The Twilight Sad talk about Scottish slang and American booze.
The Twilight Sad are a Scottish band with an unfortunate name. Currently on their 11th tour of America, they've had handfuls of audience members show up dressed as vampires, clearly unaware that this Twilight Sad has nothing to do with the other Twilight, which is, for entirely different reasons, equally sad. I caught up with singer James Graham before their show at the Music Hall of Williamsburg last week at a bar across the street. I was expecting an affected twee lad in a cardigan to tell me about his poetry fetish, yet James was as affable and hilariously candid as they come – a strapping guy with a penchant for swearing and a good laugh at the expense of his bandmates or stray child that happens to walk up to the table mid interview.
VICE: How did you get the name?
JAMES GRAHAM: It was one of those things where we didn't have a name and the drummer came in and said "how about the Twilight Sad?"
It seemed a bit wanky and a bit pretentious to be honest but it was one of those ones that stuck because we couldn't think of anything better.
Your drummer is writing a rock opera, right?
Aye. I don't know how much I'm allowed to talk about it. It's called Even Dogs Carry Knives. He's been working on it for ten years. Nobody has heard a note. I think he should quit the band and focus on it! I'm kidding.
You guys have somewhat literary song titles, huh?
We're smarter than we look, that's certainly true. But no… on our earlier albums there's been lines from our favorite movies. No specific reason.
Switching gears. What's Buckfast?
It's fortified tonic wine. Made by monks in Devon, I think. It has fifteen cans of Coke's worth of caffeine in one bottle. It's brilliant. I really like it. It's supposed to be the cause of 50% of Glasgow's crime rate or something.
Have you heard of Four Loko? It's a similar thing that we had over here.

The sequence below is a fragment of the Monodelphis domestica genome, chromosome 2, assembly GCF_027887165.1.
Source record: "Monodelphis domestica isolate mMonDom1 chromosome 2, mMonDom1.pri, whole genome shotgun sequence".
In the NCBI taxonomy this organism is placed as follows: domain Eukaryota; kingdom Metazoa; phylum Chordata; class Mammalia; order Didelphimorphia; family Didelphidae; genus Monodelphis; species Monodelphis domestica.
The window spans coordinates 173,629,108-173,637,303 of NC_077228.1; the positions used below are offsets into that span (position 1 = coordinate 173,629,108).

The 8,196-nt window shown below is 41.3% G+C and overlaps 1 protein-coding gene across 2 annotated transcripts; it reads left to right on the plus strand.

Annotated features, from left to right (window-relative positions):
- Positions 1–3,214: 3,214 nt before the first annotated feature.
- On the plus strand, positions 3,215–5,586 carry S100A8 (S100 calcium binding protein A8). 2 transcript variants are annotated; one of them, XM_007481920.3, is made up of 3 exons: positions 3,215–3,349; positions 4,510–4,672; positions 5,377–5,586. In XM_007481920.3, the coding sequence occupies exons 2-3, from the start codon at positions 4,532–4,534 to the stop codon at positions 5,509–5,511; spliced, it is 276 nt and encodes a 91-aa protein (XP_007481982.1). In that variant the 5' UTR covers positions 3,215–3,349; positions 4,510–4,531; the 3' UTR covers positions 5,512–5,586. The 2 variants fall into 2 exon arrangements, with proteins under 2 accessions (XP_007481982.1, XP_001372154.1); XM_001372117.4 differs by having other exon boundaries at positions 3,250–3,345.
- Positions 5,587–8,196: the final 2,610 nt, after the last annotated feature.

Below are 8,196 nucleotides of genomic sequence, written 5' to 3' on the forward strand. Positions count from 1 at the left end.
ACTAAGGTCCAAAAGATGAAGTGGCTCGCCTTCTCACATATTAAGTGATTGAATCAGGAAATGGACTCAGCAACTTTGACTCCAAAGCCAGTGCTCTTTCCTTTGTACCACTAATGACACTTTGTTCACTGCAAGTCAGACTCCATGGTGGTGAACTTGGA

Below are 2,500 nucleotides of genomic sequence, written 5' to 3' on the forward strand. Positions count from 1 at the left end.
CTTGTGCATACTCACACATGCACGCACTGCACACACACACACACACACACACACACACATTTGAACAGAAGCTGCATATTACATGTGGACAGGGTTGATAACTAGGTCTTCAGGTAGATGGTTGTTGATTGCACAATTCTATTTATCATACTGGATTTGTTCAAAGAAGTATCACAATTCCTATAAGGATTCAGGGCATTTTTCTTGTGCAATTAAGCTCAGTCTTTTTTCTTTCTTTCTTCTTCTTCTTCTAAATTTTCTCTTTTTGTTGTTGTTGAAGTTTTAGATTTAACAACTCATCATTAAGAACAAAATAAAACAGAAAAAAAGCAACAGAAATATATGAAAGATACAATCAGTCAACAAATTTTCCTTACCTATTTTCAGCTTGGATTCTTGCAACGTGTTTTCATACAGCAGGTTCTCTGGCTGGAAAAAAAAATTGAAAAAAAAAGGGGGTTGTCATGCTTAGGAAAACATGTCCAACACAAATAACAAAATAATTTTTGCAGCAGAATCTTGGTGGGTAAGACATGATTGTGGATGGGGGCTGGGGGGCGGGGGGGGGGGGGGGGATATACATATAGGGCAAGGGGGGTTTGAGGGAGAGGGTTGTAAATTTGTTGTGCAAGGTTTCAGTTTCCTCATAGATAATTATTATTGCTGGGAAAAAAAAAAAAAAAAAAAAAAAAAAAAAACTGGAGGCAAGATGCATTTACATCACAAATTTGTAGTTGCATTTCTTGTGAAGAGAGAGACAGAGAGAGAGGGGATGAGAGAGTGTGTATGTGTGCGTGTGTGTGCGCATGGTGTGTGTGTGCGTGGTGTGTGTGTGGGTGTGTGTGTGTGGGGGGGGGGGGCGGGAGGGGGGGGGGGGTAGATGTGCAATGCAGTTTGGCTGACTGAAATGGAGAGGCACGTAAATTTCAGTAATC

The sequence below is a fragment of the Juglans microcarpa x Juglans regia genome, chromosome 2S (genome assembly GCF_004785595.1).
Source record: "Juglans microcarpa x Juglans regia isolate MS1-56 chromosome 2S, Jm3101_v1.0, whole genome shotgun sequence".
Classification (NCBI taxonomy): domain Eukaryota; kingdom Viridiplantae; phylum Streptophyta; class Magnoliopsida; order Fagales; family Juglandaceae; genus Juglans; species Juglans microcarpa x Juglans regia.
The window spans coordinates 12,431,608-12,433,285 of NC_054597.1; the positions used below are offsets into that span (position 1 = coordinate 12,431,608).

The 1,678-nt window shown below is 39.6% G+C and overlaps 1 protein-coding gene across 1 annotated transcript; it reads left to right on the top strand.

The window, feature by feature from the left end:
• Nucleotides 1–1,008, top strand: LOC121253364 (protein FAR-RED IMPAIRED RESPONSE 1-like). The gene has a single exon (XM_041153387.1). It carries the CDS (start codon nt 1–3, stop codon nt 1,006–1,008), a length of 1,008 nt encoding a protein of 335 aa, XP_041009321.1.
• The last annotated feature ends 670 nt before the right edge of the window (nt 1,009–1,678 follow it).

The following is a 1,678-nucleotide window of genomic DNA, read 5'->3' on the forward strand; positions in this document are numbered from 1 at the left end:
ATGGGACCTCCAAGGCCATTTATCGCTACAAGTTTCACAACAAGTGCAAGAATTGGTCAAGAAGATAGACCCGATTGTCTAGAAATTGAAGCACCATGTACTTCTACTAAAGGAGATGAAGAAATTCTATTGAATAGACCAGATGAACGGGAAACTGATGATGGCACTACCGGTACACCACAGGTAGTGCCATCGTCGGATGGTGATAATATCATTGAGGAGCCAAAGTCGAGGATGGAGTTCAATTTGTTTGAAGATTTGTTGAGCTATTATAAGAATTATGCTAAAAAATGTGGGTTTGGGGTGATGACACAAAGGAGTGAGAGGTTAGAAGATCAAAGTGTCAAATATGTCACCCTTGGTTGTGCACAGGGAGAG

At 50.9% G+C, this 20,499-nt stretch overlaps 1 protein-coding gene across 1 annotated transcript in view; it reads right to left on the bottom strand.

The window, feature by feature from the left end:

Is that a regional thing? We tried "Mad Dog 20/20".
(At this point, a baby walks up to James. The mother runs over and scoops him up before apologizing).
They don't even start them that young in Scotland.
I was going to ask it for a cigarette.
Right? I swear I'm not the Father.
Where were we. Where did you find the Mad Dog?
We went to a proper American college party, with frat boys and all that. We'd seen it in the films. We thought it was all a joke. But it's not. It's very real. We were like "What the fuck is going on?" We basically took the piss out of them all night but they ended up loving us because we're all maniacs asking where Stifler's mum was, right. I thought that kind of scene only happened in the movies. We had no idea it was a very real thing. There's a whole other side to that story where I fell down a ten foot hole and scraped up me whole backside.
How different is Scottish drinking culture than American?
Very different. Although Britain in general has taken a lot of American culture on. Do you know what a "NED" is?
I am one.
Ha! I mean… "Non Educated Delinquent." They're some of the funniest people I've met in my life. They're really snappy. They've got all these words, like. It's a new fuckin' language.
Can you teach me a few words?
Patter. It means "he's funny." Like, "good patter, mate." Ballbag. "You're a ballbag" means "You're a scrotum," obviously. Cunt means something different over here. In Scotland it's a bit of a catch-all word. Like I can say "you're a good cunt" and it would mean "you're a great guy." I can say "What a cunt!" and have it mean something derogatory, like.
How would you explain that to a feminist here in America?
I wouldn't! I'd probably lose. It just has a different connotation over here in America. You're not calling someone a vagina. A woman would never want to hear her bodily part described as that, and I'd probably lose in a battle with a feminist in America if I tried to explain that… but it's a good word, anyway. I've said it in passing a few times in the States and people have left the room, y'know? But, I mean, we use it in the lyrics to one of our songs, right. It just doesn't carry the same meaning in Scotland.
Pumped. Means to get fucked. In a good way. Like, would you like to get pumped, m'lady? What else… Oh. Swally. That means "would you care to go to the public house and get a beverage with me?"
I think that's good for now.
Aye. I could do with another drink. Need to get swalleyed.